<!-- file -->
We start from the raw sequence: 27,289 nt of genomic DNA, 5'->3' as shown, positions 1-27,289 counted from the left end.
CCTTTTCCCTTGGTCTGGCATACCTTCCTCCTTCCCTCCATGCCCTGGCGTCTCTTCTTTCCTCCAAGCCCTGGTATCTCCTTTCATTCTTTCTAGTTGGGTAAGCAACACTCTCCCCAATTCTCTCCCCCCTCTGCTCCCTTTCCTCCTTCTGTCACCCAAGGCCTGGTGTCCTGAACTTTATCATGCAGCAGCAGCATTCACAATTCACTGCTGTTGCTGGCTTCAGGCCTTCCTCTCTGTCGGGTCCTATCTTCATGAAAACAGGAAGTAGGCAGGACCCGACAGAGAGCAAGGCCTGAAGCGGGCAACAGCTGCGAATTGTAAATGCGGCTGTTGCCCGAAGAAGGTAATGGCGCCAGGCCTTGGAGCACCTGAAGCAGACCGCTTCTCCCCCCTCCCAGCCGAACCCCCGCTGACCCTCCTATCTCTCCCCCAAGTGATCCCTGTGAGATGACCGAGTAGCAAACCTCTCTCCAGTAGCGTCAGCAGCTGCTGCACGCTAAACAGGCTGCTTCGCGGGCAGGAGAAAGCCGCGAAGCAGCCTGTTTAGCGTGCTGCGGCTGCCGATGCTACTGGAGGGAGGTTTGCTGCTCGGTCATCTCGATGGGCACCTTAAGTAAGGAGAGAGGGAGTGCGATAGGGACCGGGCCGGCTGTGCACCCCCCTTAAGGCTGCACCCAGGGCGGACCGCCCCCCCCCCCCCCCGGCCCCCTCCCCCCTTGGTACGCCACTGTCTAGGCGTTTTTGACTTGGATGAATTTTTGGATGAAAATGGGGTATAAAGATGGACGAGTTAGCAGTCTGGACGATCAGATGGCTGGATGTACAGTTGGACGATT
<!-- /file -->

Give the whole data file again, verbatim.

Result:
We start from the raw sequence: 27,289 nt of genomic DNA, 5'->3' as shown, positions 1-27,289 counted from the left end.
CCTTTTCCCTTGGTCTGGCATACCTTCCTCCTTCCCTCCATGCCCTGGCGTCTCTTCTTTCCTCCAAGCCCTGGTATCTCCTTTCATTCTTTCTAGTTGGGTAAGCAACACTCTCCCCAATTCTCTCCCCCCTCTGCTCCCTTTCCTCCTTCTGTCACCCAAGGCCTGGTGTCCTGAACTTTATCATGCAGCAGCAGCATTCACAATTCACTGCTGTTGCTGGCTTCAGGCCTTCCTCTCTGTCGGGTCCTATCTTCATGAAAACAGGAAGTAGGCAGGACCCGACAGAGAGCAAGGCCTGAAGCGGGCAACAGCTGCGAATTGTAAATGCGGCTGTTGCCCGAAGAAGGTAATGGCGCCAGGCCTTGGAGCACCTGAAGCAGACCGCTTCTCCCCCCTCCCAGCCGAACCCCCGCTGACCCTCCTATCTCTCCCCCAAGTGATCCCTGTGAGATGACCGAGTAGCAAACCTCTCTCCAGTAGCGTCAGCAGCTGCTGCACGCTAAACAGGCTGCTTCGCGGGCAGGAGAAAGCCGCGAAGCAGCCTGTTTAGCGTGCTGCGGCTGCCGATGCTACTGGAGGGAGGTTTGCTGCTCGGTCATCTCGATGGGCACCTTAAGTAAGGAGAGAGGGAGTGCGATAGGGACCGGGCCGGCTGTGCACCCCCCTTAAGGCTGCACCCAGGGCGGACCGCCCCCCCCCCCCCCCGGCCCCCTCCCCCCTTGGTACGCCACTGTCTAGGCGTTTTTGACTTGGATGAATTTTTGGATGAAAATGGGGTATAAAGATGGACGAGTTAGCAGTCTGGACGATCAGATGGCTGGATGTACAGTTGGACGATT